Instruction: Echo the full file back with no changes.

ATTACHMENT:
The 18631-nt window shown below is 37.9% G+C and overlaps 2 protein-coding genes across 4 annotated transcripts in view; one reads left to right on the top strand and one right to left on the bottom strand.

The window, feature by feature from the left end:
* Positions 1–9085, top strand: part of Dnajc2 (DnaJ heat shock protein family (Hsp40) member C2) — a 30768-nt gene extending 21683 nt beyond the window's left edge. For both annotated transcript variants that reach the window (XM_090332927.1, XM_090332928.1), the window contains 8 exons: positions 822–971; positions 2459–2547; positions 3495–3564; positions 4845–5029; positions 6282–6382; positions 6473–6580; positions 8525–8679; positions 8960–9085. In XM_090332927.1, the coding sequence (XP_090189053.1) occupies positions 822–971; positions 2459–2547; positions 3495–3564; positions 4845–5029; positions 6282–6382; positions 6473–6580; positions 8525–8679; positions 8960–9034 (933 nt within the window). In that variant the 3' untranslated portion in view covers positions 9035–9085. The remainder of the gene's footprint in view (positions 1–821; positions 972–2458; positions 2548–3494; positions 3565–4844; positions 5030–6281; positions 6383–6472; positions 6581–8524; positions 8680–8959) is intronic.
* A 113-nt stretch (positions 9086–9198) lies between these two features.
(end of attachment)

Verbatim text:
The 18631-nt window shown below is 37.9% G+C and overlaps 2 protein-coding genes across 4 annotated transcripts in view; one reads left to right on the top strand and one right to left on the bottom strand.

The window, feature by feature from the left end:
* Positions 1–9085, top strand: part of Dnajc2 (DnaJ heat shock protein family (Hsp40) member C2) — a 30768-nt gene extending 21683 nt beyond the window's left edge. For both annotated transcript variants that reach the window (XM_090332927.1, XM_090332928.1), the window contains 8 exons: positions 822–971; positions 2459–2547; positions 3495–3564; positions 4845–5029; positions 6282–6382; positions 6473–6580; positions 8525–8679; positions 8960–9085. In XM_090332927.1, the coding sequence (XP_090189053.1) occupies positions 822–971; positions 2459–2547; positions 3495–3564; positions 4845–5029; positions 6282–6382; positions 6473–6580; positions 8525–8679; positions 8960–9034 (933 nt within the window). In that variant the 3' untranslated portion in view covers positions 9035–9085. The remainder of the gene's footprint in view (positions 1–821; positions 972–2458; positions 2548–3494; positions 3565–4844; positions 5030–6281; positions 6383–6472; positions 6581–8524; positions 8680–8959) is intronic.
* A 113-nt stretch (positions 9086–9198) lies between these two features.